A local business chamber recently asked me to speak on crisis communications. As we bounced around ideas, it soon became apparent that social media was conspicuously absent from the conversation. So I decided to write a guide to navigating the traditional, digital, and everything-in-between worlds.
I began with the PR basics. Bad stuff happens, and it always boils down to the fundamental need to balance what's right for the business with how it will impact stakeholder psychology.
Earlier this year, KFC had anticipated releasing a series of coupons for some great deals in Mainland China. As one might expect, the coupons soon became available to download from sources other than official channels. It quickly became a mess. Though a statement was issued online about 'fake' coupons, thousands of people appeared at the stores wanting great deals on some delicious chicken. And when they didn't get it, they weren't happy. KFC clearly underestimated the power and speed of word-of-mouth (WOM) via social media, and was unprepared to leverage social media to manage these troubles when they arose.
When faced with a crisis today, you have to consider social media as importantly as any other stakeholder group. Why? Firstly, 90 per cent of consumers consider WOM the most trusted source of information. The two best WOM sources are the people you talk to and social media.
Secondly, the most important element in WOM marketing is the power of the customer experience; the experience your customer walks away with is much more important than any advertising message. And that's not just for fried chicken deals, it includes news and updates about a crisis.
So, how does one integrate social media into a crisis plan? You can begin by waking management up to the obvious. Social media's impact is equivalent to what CNN did to the six o'clock news 30 years ago when it changed the news cycle overnight. And, today, two of the most challenging stakeholders during a crisis, media and NGOs, use social media better than anyone.
Corporates simply need to catch up. While they can use social media to sell plenty of widgets, they shy away from using it to respond to a crisis. To pull social media into a crisis response strategy, I recommended the following steps:
Evaluate the social media tools. Conduct advance research to determine which social tools are used by your stakeholders. Map out the universe of touch points that matter to supporters and detractors.
Go beyond Facebook and Youtube. There are thousands of social media platforms that have special-interest readers who tend to be the most vocal and set the tone of a conversation during a crisis.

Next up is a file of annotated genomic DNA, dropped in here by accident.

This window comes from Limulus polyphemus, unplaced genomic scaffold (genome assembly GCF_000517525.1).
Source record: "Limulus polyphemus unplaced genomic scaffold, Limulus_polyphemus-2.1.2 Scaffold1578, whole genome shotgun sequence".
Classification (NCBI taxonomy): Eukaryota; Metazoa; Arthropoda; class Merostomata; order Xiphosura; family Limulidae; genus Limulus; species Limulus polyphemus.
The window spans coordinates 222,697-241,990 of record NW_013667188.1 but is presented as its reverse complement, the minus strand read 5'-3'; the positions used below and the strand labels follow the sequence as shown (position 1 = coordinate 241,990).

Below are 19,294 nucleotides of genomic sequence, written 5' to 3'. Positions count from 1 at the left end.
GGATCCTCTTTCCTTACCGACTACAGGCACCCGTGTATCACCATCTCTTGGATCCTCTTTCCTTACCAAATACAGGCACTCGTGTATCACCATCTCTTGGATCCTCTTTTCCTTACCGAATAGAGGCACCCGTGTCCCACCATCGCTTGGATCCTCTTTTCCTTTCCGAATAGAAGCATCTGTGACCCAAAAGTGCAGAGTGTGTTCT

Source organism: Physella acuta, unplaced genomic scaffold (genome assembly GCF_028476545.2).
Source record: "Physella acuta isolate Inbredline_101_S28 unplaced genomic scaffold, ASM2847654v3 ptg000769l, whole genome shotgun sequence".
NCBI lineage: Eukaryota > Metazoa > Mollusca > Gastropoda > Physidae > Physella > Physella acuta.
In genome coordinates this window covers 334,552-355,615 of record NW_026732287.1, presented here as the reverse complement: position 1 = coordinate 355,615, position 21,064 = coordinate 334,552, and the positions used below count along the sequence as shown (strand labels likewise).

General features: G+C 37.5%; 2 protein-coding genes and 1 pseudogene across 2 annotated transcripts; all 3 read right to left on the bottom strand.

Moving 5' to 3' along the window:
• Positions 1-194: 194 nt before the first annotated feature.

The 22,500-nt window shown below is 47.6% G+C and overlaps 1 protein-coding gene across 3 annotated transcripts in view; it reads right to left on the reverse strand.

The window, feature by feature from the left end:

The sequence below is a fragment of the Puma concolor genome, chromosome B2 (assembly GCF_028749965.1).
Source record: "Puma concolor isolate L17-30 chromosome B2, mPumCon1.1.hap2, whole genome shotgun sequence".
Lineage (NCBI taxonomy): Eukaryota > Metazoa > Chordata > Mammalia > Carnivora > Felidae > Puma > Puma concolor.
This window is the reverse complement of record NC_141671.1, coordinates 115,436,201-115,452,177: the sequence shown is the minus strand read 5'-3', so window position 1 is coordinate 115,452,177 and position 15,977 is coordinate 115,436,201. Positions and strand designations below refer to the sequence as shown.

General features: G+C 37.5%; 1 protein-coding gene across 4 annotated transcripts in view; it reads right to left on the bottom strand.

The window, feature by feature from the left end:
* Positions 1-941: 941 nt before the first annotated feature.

Assess your social media footprint. Determine where you sit in the space. One of my favourites is Korean Air who is not only on Facebook and Twitter (and their Chinese and Korean counterparts), but operate mobile applications, email updates and photo sharing. While this is comprehensive, effective marketing, it's also an excellent platform to communicate during a crisis because it already exists and stakeholders are already using them.
Monitor search engines. Remember, different search engines yield different results. For instance, Baidu gives you a Mainland Chinese angle, Google gives you global views, and Yahoo-Hong Kong gives you a Cantonese perspective. That's just three of thousands. Then adjust your message.
Measure the dialogue. Determine what and how much is being said about you and where. There are a variety of measurement services for social media. What's best is a matter of debate, especially when you're dealing with multiple languages. Do your homework and then test them out.
Educate staff on social media. At a bare minimum, they need to fully understand internal company protocol on social media usage. Strive to have at least one social media guru, someone who lives and breathes this stuff. And don't be scared if they're 25 years old! Only when your staff gain an understanding of social media will they respect its impact during a crisis.
When you do respond, make it authentic and personal. Social media is not for canned speeches. It needs to be real conversation. While an American CEO like Jetblue's David Neeleman comes across as a likeable guy (who even meets personally with bloggers), you don't see too many Asian executives doing the same.
Don't give up! Social media is a tough one. It changes by the moment and it can be brutal. But as quickly as it can take you down, if you handle it well, it can lift you back up.
To prove my final point, take Domino's Pizza. Get on YouTube to view the disgusting employee video and scroll down to view the CEO's apology. Then check out pizzaturnaround.com. View it in that order and you won't need me to explain why this is one of the greatest turnarounds of all time. I look forward to the day when Asia-Pacific communicators show the same level of sophistication.
This article was originally published in the 26 August 2010 supplement PR Communicated.